To choose one over the other is merely an issue of space over preference. Working with almost no counter space caramels and chocolate enrobed things occupy less space then a dozen cookie sheets sprawled out on every clear surface in the kitchen. Very little of this will actually be consumed by anyone living under this roof… instead, it will go to relatives and co-workers to keep them sugared up, and their teeth slightly aching, over the next week.

Fleur de Sel Caramels from Epicurious.com

* 1 cup heavy cream
* 5 tablespoons unsalted butter, cut into pieces
* 1 teaspoon fleur de sel*
* 1 1/2 cups sugar
* 1/4 cup light corn syrup
* 1/4 cup water

* Special equipment: parchment paper; a deep-fat thermometer

Line bottom and sides of an 8-inch square baking pan with parchment paper, then lightly oil parchment.

Bring cream, butter, and fleur de sel to a boil in a small saucepan, then remove from heat and set aside.

Boil sugar, corn syrup, and water in a 3- to 4-quart heavy saucepan, stirring until sugar is dissolved. Boil, without stirring but gently swirling pan, until mixture is a light golden caramel.

Carefully stir in cream mixture (mixture will bubble up) and simmer, stirring frequently, until caramel registers 248°F on thermometer, 10 to 15 minutes. Pour into baking pan and cool 2 hours. Cut into 1-inch pieces, then wrap each piece in a 4-inch square of wax paper, twisting 2 ends to close.

Using the “Chocolate Dipped Anything” recipe for tempering chocolate from Mark Bittman from the NYTimes.com, I took some Deli Style Pretzel Crisps and slathered them in the tempered chocolate and topped half with pulsed bits of candy canes. The true gem of these are the crisps, themselves. Full of a hearty snap and just enough salt, they provide a wonderful base for their sweet counterparts.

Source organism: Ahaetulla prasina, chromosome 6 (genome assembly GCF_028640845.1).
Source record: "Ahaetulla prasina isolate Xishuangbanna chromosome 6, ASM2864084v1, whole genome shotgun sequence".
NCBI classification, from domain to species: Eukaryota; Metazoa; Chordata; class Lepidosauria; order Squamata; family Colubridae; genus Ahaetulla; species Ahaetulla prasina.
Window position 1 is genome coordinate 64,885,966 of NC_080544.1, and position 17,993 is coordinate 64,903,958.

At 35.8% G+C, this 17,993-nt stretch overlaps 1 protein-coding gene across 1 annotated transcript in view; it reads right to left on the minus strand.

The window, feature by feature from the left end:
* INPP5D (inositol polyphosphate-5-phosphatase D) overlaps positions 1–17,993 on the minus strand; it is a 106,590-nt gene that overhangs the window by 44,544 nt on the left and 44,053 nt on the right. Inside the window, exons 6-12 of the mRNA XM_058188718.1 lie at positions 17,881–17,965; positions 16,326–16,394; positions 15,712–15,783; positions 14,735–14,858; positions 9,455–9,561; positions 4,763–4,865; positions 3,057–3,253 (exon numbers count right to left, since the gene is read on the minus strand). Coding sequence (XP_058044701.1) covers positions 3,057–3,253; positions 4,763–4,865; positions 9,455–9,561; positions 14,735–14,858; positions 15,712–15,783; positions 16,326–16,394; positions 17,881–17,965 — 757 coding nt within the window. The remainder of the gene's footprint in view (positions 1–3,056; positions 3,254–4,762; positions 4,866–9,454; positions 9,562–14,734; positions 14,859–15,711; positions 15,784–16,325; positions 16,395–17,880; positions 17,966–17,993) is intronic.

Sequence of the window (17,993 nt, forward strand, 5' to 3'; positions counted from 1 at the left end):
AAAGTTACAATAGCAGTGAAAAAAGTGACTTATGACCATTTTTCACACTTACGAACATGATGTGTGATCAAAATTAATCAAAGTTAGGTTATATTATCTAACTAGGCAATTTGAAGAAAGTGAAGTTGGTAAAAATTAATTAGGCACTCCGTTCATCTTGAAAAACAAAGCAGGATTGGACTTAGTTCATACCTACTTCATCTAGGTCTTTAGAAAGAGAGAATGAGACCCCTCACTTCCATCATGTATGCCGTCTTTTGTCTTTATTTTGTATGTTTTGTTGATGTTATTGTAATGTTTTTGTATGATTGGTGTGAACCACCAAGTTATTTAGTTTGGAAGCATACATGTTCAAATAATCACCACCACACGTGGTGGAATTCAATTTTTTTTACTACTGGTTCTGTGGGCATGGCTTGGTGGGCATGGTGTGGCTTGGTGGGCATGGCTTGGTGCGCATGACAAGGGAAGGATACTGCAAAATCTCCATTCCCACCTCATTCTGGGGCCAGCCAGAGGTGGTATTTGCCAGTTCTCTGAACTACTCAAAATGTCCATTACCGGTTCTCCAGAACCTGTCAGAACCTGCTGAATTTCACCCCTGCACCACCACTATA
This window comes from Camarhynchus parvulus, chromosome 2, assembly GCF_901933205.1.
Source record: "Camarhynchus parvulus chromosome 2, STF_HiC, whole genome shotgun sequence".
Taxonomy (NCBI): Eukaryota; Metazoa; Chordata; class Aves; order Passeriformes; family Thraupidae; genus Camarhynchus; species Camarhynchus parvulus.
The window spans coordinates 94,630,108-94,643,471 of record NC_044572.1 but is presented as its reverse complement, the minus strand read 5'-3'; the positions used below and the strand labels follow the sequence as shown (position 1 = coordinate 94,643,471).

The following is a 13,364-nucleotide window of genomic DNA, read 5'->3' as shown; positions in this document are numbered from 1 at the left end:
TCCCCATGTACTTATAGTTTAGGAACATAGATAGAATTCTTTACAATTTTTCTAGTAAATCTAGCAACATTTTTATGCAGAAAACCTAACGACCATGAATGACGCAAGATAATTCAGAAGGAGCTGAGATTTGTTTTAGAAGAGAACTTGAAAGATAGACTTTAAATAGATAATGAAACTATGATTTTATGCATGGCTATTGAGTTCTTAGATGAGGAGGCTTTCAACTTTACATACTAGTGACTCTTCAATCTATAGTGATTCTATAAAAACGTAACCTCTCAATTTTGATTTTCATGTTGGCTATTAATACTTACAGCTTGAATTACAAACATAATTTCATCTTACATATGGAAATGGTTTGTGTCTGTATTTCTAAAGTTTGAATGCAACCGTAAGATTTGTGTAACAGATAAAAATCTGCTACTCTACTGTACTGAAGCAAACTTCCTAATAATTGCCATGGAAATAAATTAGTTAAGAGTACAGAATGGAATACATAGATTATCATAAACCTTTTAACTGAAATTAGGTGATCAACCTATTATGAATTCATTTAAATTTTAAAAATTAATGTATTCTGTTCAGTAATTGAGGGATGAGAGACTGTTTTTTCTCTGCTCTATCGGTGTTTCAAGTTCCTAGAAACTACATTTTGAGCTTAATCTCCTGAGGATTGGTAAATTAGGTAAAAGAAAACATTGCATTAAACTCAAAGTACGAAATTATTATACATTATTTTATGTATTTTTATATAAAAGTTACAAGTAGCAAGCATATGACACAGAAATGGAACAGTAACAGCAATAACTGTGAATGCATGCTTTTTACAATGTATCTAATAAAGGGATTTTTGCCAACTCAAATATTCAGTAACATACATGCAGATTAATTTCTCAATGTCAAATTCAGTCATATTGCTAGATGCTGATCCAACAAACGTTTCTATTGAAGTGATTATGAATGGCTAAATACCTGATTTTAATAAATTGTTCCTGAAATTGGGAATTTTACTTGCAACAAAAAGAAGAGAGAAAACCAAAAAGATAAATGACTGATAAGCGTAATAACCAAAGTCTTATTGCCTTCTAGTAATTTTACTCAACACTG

In the face of all that I know and hold dear, I made fudge with Fluff and I have no shame about it. Sure, I can pull off the Fleur de Sel with no issues, but I was not in the mood to push my luck and copped out completely. I am now in possession of five pounds of candy cane laden fudge that would kill my dentist with the mere mention of a whopping five cups of sugar that were used to make it(I made double the recipe below, without nuts)

Never Fail Fudge

* 2 1/2 c. sugar
* 3/4 tsp. salt
* 1/2 stick butter or margarine
* 1 5 oz. can evaporated milk (2/3 c.)
* 1 Jar (7 1/2oz) Marshmallow Fluff
* 3/4 tsp. vanilla
* 1 12-oz. package semi-sweet chocolate pieces
* 1 /2 c. chopped walnuts

Grease a 9-inch square baking pan; set aside. In large saucepan combine the first 5 ingredients. Stir over low heat until blended. Increase heat to Medium and bring to a full-rolling boil being careful not to mistake escaping air bubbles for boiling. Boil slowly, stirring constantly for 5 minutes (use Soft-Ball test). Remove from heat, stir in vanilla and chocolate until chocolate is melted. Add nuts. Turn into greased pan and cool. Makes 2 1/2 pounds.

The only things left now, if I can fit them in, are a few batches of Peanut Butter Buckeyes(a batch made w/Tahini for a friend w/a nut allergy, though we’ll see if it translates) and Biscotti for my partners aunt and mother. Then I fall into detox next month after all of this sugary goodness.

Merry Christmas!

baking, caramel anything, pumpkin goodness

Fattening up in Fall

Pumpkin Bread with Caramel Cream Cheese Icing

My first job in a kitchen involved desserts and every winter I let that side come out to play. This bread was more like a cake, extremely moist, strong in pumpkin flavor and puffed up nicely in the oven.
I grabbed the frosting recipe from here and the pumpkin bread recipe from over yon, to which I added some chopped pecans to the top of it, instead of inside the bread, in hopes they crunch up a bit. They did and I’ve gorged myself on it for the past three days. One other note–it was baked in a large glass dish, rather than bread pans, adding about 10 minutes to the baking time.

When I stored this I kept the frosting and the bread separate which worked out as the frosting is a bit on the sweeter side. Don’t be afraid to use a little less powdered sugar than is called for in the recipe.